Some politicians may be accused of dragging their heels when it comes to dealing with climate change, but you can't say members of the United Nations' Clean Development Mechanism's executive board aren't clocking in the hours.
The Clean Development Mechanism (CDM), an emissions trading scheme under the Kyoto Protocol worth $33 billion last year according to the World Bank, allows companies and countries to outsource their greenhouse gas reduction efforts by investing in clean energy projects in emerging countries like China and India, where making emissions cuts costs less.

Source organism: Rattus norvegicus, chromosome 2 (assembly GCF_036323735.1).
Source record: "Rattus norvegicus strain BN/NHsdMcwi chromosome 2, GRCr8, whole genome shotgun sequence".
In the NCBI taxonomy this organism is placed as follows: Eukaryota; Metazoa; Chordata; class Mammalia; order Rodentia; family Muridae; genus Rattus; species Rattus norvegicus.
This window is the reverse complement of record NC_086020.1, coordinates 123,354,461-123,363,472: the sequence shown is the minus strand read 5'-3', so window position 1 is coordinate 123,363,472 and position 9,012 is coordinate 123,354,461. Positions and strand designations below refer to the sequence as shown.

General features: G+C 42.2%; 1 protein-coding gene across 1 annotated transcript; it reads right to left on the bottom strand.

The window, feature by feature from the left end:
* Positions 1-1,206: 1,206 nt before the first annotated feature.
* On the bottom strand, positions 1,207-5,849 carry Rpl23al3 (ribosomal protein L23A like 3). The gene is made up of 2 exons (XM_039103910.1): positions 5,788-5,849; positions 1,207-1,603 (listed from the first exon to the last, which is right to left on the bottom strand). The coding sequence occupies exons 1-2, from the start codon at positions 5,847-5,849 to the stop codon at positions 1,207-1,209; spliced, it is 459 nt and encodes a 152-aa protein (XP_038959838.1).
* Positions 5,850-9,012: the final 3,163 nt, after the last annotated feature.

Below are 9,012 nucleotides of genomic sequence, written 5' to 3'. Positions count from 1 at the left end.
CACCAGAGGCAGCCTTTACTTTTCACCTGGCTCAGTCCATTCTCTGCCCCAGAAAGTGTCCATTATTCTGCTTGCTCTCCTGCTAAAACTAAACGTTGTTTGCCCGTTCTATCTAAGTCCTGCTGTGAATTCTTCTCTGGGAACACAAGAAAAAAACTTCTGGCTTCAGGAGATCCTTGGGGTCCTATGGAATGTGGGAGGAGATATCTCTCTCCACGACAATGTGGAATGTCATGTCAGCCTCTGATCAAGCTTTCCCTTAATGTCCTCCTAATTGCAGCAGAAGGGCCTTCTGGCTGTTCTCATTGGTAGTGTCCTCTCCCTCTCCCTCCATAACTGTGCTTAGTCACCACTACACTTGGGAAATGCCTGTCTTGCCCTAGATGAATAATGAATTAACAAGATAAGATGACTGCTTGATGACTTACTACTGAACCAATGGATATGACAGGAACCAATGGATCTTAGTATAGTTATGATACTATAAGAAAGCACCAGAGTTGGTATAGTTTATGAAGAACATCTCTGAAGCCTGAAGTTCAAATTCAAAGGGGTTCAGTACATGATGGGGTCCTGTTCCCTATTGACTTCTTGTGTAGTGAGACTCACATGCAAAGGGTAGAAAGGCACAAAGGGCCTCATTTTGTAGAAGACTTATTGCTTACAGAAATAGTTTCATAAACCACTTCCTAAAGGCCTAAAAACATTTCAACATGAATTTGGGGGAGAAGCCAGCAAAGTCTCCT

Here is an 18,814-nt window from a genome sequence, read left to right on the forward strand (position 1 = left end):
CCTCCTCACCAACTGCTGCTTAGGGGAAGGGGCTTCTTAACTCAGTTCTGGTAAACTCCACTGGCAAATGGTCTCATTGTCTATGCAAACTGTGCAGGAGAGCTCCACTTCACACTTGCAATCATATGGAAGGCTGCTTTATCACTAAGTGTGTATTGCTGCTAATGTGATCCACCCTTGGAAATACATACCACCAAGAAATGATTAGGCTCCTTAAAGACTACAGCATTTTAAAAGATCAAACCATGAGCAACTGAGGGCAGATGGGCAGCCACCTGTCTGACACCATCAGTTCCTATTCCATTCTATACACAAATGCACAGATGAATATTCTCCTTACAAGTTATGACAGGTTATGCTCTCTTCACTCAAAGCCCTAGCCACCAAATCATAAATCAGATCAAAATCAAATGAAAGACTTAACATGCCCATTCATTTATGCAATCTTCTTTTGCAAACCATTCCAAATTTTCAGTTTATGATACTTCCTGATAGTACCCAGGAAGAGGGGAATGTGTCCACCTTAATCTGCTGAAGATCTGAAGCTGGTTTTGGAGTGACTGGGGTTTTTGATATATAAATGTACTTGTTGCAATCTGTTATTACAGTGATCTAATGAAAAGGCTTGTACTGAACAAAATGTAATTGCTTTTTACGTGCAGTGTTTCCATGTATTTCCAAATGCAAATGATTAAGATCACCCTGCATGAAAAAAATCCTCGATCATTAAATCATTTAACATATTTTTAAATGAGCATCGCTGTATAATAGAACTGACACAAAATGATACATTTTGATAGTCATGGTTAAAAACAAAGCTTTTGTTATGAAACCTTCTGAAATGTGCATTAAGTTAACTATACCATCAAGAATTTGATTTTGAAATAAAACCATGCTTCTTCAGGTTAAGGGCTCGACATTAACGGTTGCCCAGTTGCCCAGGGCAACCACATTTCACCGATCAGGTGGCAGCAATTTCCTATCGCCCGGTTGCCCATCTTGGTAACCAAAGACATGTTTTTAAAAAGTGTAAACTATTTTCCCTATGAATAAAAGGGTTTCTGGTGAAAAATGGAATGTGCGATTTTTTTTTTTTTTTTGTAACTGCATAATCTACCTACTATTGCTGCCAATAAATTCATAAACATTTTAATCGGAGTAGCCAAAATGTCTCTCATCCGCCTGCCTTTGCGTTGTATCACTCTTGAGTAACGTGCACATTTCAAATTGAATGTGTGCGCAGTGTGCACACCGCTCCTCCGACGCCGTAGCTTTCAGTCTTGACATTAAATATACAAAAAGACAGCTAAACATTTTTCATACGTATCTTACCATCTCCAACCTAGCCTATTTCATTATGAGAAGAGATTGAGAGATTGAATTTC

Projects are submitted to the CDM for registration and a staff of over 100 examine and scrutinize each one to ensure environmental integrity.
The whole scheme is supervised by a 20-member executive board, chaired by Lex de Jonge of the Netherlands' environment ministry.
"The members are all employed by governments and assigned to the board. They don't get a salary from the UN but they receive a daily subsistence allowance to pay for meals, hotel and travel costs," de Jonge said at the Reuters Climate and Alternative Energy Summit.